87th LegislatureElections 2022State HouseTexas House Approves New Map With One Week Left in Special Session

Last-minute changes to the new Texas House map include adjustments in major counties and GOP optimism in South Texas.
October 13, 2021
Lawmakers in the Texas House approved new district lines for the 150 districts in the chamber early Wednesday morning.

House Bill (HB) 1 from Rep. Todd Hunter (R-Corpus Christi), the chairman of the House Redistricting Committee, was approved by members in an 83 to 63 vote largely along party lines according to the unofficial vote tally.

Democrats who supported the final passage included Reps. Terry Canales (D-Edinburg), Bobby Guerra (D-Mission), Oscar Longoria (D-Mission), and Sergio Muñoz, Jr. (D-Palmview). Republicans who opposed the final passage included Reps. Jeff Cason (R-Bedford) and Lyle Larson (R-San Antonio).

The proposed map bolsters partisan support for most incumbents while shuffling the partisan leanings of a few seats, notably those currently held by Reps. James Talarico (D-Round Rock), Michelle Beckley (D-Carrollton), and Jeff Cason (R-Bedford).

Several changes were made to the map during the debate on the floor, while many other amendments were shot down.

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Bipartisan delegations from heavily populated areas such as Dallas and Harris County agreed to amendments for their parts of the map that they say would work better for their communities than what Hunter originally proposed.

Though negotiations within the delegations could have been tense behind the scenes, those amendments were adopted without much controversy on the floor and in public view.

Tensions did arise, however, when Rep. J.M. Lozano (R-Kingsville) offered an amendment that would make one of the districts in the Rio Grande Valley (RGV) more competitive.

Lozano said that amid the retirement of Rep. Eddie Lucio, III (D-Brownsville) and rumors that Rep. Alex Dominguez (D-Brownsville) could be exploring a run for Congress, several individuals from Harlingen who urged him to advocate the amendment.

Instead of splitting Brownsville into two districts, the border city would be largely packed into one — where Lucio and Dominguez would both live — while Dominguez’s current district would shift to be anchored primarily in Harlingen where Republicans have performed better.

Dominguez and Lucio both opposed Lozano’s amendment, as did the other Democrats.

When criticized by Rep. Rafael Anchia (D-Dallas) for offering an amendment to districts without consulting the members of the RGV delegation, Lozano pointed out that Anchia had offered similar amendments, even a statewide proposal that would have paired dozens of lawmakers together without consulting them.

The initial vote on the Lozano amendment was close, but after a verification vote to ensure that all votes were counted properly, the change was adopted with two votes to spare.

Another controversial spot on the map that is sure to come up again is in Bell County, where its two districts have been referred to as the “donut” since House District (HD) 54 completely surrounds HD 55.

The Democrats who opposed the district argued that it unlawfully splits a “community of interest” in the city of Killeen, which has a high Black Voting Age Population (BVAP).

But Republicans in the legislature rejected that argument and voted against an amendment from Rep. Yvonne Davis (D-Dallas) that would keep most of Killeen in the same district.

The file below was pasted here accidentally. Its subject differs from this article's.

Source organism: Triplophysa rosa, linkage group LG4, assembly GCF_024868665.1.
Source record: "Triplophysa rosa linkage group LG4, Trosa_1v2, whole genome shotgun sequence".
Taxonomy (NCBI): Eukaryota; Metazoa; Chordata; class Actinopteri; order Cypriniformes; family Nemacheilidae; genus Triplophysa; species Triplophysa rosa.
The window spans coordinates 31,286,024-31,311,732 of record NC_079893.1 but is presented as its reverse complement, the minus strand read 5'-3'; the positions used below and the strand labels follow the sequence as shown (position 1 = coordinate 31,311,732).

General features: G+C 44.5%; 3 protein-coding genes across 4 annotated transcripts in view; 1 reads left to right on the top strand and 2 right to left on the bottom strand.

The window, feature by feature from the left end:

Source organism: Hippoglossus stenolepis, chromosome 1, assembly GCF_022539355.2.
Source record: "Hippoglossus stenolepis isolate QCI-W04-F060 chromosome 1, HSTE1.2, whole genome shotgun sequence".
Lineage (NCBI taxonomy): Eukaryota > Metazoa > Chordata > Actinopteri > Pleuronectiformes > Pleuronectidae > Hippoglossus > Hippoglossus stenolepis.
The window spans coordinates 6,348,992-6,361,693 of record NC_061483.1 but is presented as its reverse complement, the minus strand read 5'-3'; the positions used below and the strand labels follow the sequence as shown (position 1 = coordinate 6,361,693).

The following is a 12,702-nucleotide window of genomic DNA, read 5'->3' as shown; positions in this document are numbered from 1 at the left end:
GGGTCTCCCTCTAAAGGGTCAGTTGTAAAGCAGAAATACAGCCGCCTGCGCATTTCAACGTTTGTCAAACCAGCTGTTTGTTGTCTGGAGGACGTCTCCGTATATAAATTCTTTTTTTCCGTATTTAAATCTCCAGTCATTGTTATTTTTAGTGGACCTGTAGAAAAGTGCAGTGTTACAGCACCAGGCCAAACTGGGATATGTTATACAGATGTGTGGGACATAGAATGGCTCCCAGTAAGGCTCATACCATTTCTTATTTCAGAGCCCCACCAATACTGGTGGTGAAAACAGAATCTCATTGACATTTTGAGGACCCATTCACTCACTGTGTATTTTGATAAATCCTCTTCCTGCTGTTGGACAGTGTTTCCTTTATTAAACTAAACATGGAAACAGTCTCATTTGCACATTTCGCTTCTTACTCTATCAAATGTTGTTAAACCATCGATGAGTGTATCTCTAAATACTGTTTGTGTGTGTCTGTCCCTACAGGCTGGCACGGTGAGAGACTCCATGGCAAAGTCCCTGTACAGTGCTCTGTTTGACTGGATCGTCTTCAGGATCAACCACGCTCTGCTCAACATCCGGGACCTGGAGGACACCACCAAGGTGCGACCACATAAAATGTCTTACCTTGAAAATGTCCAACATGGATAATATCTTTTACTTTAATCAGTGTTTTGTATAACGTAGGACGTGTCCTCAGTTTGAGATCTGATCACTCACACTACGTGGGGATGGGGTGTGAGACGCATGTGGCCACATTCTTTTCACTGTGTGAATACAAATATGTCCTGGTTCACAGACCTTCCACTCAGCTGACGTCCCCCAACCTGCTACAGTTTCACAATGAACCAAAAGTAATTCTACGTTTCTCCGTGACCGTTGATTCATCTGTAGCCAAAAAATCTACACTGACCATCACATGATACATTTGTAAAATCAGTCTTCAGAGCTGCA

Later in the evening, Rep. Jasmine Crockett (D-Dallas) referenced the rejection of that argument to point out hypocrisy by Rep. Giovanni Capriglione (R-Southlake).

Capriglione had been sharply critical of an amendment by Cason that would have made Cason’s own district safer for reelection as a Republican.

Despite voting against Davis’ amendment to keep Killeen together, Capriglione’s primary argument against Cason’s amendment was that it would split communities of interest such as school boards and cities in Tarrant County.

Cason claimed that he had a discussion with other GOP members in the Tarrant County delegation about whether they should try to keep the partisan split with eight Republicans and three Democrats, or if they should shift one seat toward the opposing party.

He said that the group — which accordingly included Capriglione — agreed to shift one more seat to Democrats: that of Rep. Matt Krause (R-Fort Worth), who is leaving the legislature to run for Texas attorney general.

But as Cason brought that claim up, an irate Capriglione ended his line of questioning.

Republicans and Democrats in the House overwhelmingly voted against Cason’s amendment, which failed in a 17 to 119 vote.

One other notable last-minute change to the map was redrawing the boundaries of HD 45 to place Rep. Erin Zwiener (D-Driftwood) back in a Democratic-leaning district instead of the Republican-leaning seat she was drawn into.

With the House now finished with its map, HB 1 will move to the Senate for further consideration. It is customary for each chamber to rubber-stamp the map of the other.

HB 1 is the first bill that was approved by the House during the current special session, which is set to come to an end on Tuesday, October 19.

The chamber still needs to consider and approve the other maps for the state Senate, the State Board of Education, and Texas’ congressional delegation, as well as any other items that Gov. Greg Abbott has placed on the special session agenda that they wish to pass.


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Daniel Friend

Daniel Friend is the Marketing and Media Manager for The Texan. After graduating with a double-major in Political Science and Humanities, he wrote for The Texan as a reporter through June 2022. In his spare time, you're likely to find him working on The Testimony of Calvin Lewis, an Abolition of Man-inspired novel and theatrical podcast.